The government could consider widening roads for cyclists, suggested Christine Loh, Under Secretary for the Environment, while she was CEO of think tank Civic Exchange.  “Instead of widening roads for more cars, Hong Kong can see what happens if we widen roads for cyclists and pedestrians,” Loh was quoted as saying in Time Out Hong Kong in 2012.

According to the government, there were 2,118 bicycle accidents in the first ten months of 2013, with seven fatalities. In 2012 there were nine deaths and 2,442 accidents involving cyclists, based on Transport Department statistics. To highlight this issue there is an annual Ride of Silence event, which this year took place in May and saw more than 1,000 participants from Hong Kong.

Bike The Moment’s Lau says riding at night in Hong Kong Island is safe due to a lack of traffic, but stresses the need to follow traffic lights and signals. Yet even for groups who are cycling for enjoyment, obstacles can put a stop to the fun. On the night I biked with Lau and Chu, we were forced to walk at several points designated as no biking zones. On top this, the regulations for urban bikers are daunting.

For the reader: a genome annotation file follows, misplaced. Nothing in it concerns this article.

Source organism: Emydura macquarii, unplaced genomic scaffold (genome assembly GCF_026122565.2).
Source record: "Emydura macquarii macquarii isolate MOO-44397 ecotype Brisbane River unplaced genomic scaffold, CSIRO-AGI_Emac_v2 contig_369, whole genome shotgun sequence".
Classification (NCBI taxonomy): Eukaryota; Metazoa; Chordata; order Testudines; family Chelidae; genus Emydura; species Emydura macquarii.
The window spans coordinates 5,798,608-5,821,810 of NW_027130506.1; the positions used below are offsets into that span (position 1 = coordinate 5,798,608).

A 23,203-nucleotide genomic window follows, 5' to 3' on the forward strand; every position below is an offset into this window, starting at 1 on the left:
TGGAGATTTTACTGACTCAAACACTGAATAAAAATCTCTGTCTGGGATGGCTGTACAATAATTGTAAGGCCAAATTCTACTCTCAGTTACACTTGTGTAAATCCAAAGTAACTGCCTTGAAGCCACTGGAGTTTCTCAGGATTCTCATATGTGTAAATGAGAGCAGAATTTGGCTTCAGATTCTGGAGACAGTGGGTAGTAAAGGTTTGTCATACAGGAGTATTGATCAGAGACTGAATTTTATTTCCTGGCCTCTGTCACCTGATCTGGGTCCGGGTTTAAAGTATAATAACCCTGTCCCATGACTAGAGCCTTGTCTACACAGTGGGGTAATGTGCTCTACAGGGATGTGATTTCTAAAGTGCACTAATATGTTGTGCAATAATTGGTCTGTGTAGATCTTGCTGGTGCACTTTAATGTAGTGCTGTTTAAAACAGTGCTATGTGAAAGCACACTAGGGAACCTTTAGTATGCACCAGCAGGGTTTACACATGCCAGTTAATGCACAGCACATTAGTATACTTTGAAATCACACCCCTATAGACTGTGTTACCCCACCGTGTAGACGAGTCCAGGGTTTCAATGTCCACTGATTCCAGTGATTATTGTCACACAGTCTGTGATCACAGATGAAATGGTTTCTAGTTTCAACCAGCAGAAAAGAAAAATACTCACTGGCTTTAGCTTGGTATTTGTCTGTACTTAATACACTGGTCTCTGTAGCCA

Regardless of these negatives, Bike The Moment are focused on enjoying the simple pleasures that Hong Kong’s night has to offer. “We don’t really think a fun experience needs to cost that much,” Lau said in a recent blog post. “Everything that we talk about here can be done by anyone; regardless of your skill level as a biker all you need is a desire to see this city,”  wrote Lau.

Inspired by a recent cycling trip to Kyoto and Osaka, Lau says the government could do more for urban cyclists by opening certain pedestrian roads between 10pm and 6am. He also says the government can create a small biking lane on the side of roads, which wouldn’t have to be more than a few feet wide. Both of these initiatives are being used in Japan.

“If we can do this, more people will bike, and it would make a big contribution to our city,” says Lau.